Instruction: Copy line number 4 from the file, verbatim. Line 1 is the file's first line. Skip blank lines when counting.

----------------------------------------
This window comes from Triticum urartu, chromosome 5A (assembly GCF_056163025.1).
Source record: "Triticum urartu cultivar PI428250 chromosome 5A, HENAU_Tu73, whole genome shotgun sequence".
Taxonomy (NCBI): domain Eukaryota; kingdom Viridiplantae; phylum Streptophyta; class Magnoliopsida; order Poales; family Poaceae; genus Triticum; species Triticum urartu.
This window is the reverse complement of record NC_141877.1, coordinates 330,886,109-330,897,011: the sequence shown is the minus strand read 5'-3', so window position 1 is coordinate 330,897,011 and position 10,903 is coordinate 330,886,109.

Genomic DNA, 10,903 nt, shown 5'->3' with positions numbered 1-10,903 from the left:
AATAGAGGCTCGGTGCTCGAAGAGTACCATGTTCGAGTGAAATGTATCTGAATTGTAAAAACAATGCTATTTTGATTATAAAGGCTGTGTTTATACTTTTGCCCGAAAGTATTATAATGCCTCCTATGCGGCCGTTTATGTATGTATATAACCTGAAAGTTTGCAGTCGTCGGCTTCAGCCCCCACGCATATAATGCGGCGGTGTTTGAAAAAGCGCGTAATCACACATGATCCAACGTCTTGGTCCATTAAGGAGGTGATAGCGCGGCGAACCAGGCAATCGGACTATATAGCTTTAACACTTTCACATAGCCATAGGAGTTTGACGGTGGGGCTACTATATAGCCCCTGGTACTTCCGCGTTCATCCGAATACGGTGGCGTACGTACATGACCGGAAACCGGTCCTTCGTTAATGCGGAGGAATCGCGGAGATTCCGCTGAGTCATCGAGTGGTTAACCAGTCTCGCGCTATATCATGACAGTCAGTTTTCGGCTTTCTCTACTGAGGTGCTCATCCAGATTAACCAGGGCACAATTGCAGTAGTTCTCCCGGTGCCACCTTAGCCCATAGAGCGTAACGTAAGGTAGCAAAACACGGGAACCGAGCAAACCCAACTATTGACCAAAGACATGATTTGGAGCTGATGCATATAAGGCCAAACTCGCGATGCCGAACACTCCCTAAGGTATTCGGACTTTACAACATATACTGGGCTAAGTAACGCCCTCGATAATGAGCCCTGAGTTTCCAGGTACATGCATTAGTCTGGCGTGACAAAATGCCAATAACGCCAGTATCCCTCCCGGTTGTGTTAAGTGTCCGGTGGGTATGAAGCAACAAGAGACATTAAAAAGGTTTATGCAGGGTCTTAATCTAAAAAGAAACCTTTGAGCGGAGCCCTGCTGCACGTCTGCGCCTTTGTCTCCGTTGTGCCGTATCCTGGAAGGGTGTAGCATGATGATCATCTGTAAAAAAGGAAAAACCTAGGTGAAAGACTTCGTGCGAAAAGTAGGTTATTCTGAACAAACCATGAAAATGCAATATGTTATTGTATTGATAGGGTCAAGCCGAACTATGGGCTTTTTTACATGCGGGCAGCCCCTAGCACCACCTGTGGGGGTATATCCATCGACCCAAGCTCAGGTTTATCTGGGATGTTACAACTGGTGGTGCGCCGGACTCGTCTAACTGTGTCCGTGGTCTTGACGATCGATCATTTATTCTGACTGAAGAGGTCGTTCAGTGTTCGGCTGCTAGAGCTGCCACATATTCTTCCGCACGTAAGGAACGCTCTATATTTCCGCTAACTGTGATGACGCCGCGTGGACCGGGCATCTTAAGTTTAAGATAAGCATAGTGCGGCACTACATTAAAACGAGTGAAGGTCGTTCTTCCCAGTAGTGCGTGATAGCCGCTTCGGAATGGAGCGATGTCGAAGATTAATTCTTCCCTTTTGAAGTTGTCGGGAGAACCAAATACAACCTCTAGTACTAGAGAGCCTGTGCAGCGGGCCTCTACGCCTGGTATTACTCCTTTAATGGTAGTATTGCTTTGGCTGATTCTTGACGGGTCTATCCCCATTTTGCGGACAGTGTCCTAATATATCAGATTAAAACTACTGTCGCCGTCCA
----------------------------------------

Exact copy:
This window is the reverse complement of record NC_141877.1, coordinates 330,886,109-330,897,011: the sequence shown is the minus strand read 5'-3', so window position 1 is coordinate 330,897,011 and position 10,903 is coordinate 330,886,109.